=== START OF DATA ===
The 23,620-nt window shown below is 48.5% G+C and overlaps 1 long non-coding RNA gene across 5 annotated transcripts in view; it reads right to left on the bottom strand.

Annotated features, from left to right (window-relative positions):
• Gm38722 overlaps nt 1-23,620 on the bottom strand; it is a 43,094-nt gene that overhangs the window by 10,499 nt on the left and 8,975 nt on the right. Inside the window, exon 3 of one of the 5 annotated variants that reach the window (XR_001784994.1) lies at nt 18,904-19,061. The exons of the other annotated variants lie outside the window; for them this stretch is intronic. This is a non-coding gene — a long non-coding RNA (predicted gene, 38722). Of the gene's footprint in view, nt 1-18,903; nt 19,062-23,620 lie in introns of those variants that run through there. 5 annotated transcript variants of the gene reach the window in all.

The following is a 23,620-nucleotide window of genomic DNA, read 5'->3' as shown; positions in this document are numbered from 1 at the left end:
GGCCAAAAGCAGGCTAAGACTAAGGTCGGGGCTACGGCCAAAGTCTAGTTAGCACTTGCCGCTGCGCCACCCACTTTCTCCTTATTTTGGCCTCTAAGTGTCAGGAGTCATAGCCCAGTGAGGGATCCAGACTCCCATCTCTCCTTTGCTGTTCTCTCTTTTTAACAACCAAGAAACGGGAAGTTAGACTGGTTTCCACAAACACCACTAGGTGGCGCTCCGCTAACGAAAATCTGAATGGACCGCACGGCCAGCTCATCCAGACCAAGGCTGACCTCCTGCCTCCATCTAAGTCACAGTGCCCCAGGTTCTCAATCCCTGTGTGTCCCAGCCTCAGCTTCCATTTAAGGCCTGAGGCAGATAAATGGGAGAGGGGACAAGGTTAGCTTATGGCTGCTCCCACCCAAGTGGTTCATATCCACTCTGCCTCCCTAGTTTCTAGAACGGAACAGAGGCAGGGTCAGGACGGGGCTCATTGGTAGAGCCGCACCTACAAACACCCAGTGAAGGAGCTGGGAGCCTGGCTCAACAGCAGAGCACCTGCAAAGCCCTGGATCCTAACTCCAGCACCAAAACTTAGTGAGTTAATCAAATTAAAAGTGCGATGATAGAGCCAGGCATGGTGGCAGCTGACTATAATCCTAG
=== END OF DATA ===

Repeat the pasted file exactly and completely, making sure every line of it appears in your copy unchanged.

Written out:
The 23,620-nt window shown below is 48.5% G+C and overlaps 1 long non-coding RNA gene across 5 annotated transcripts in view; it reads right to left on the bottom strand.

Annotated features, from left to right (window-relative positions):
• Gm38722 overlaps nt 1-23,620 on the bottom strand; it is a 43,094-nt gene that overhangs the window by 10,499 nt on the left and 8,975 nt on the right. Inside the window, exon 3 of one of the 5 annotated variants that reach the window (XR_001784994.1) lies at nt 18,904-19,061. The exons of the other annotated variants lie outside the window; for them this stretch is intronic. This is a non-coding gene — a long non-coding RNA (predicted gene, 38722). Of the gene's footprint in view, nt 1-18,903; nt 19,062-23,620 lie in introns of those variants that run through there. 5 annotated transcript variants of the gene reach the window in all.

The following is a 23,620-nucleotide window of genomic DNA, read 5'->3' as shown; positions in this document are numbered from 1 at the left end:
GGCCAAAAGCAGGCTAAGACTAAGGTCGGGGCTACGGCCAAAGTCTAGTTAGCACTTGCCGCTGCGCCACCCACTTTCTCCTTATTTTGGCCTCTAAGTGTCAGGAGTCATAGCCCAGTGAGGGATCCAGACTCCCATCTCTCCTTTGCTGTTCTCTCTTTTTAACAACCAAGAAACGGGAAGTTAGACTGGTTTCCACAAACACCACTAGGTGGCGCTCCGCTAACGAAAATCTGAATGGACCGCACGGCCAGCTCATCCAGACCAAGGCTGACCTCCTGCCTCCATCTAAGTCACAGTGCCCCAGGTTCTCAATCCCTGTGTGTCCCAGCCTCAGCTTCCATTTAAGGCCTGAGGCAGATAAATGGGAGAGGGGACAAGGTTAGCTTATGGCTGCTCCCACCCAAGTGGTTCATATCCACTCTGCCTCCCTAGTTTCTAGAACGGAACAGAGGCAGGGTCAGGACGGGGCTCATTGGTAGAGCCGCACCTACAAACACCCAGTGAAGGAGCTGGGAGCCTGGCTCAACAGCAGAGCACCTGCAAAGCCCTGGATCCTAACTCCAGCACCAAAACTTAGTGAGTTAATCAAATTAAAAGTGCGATGATAGAGCCAGGCATGGTGGCAGCTGACTATAATCCTAG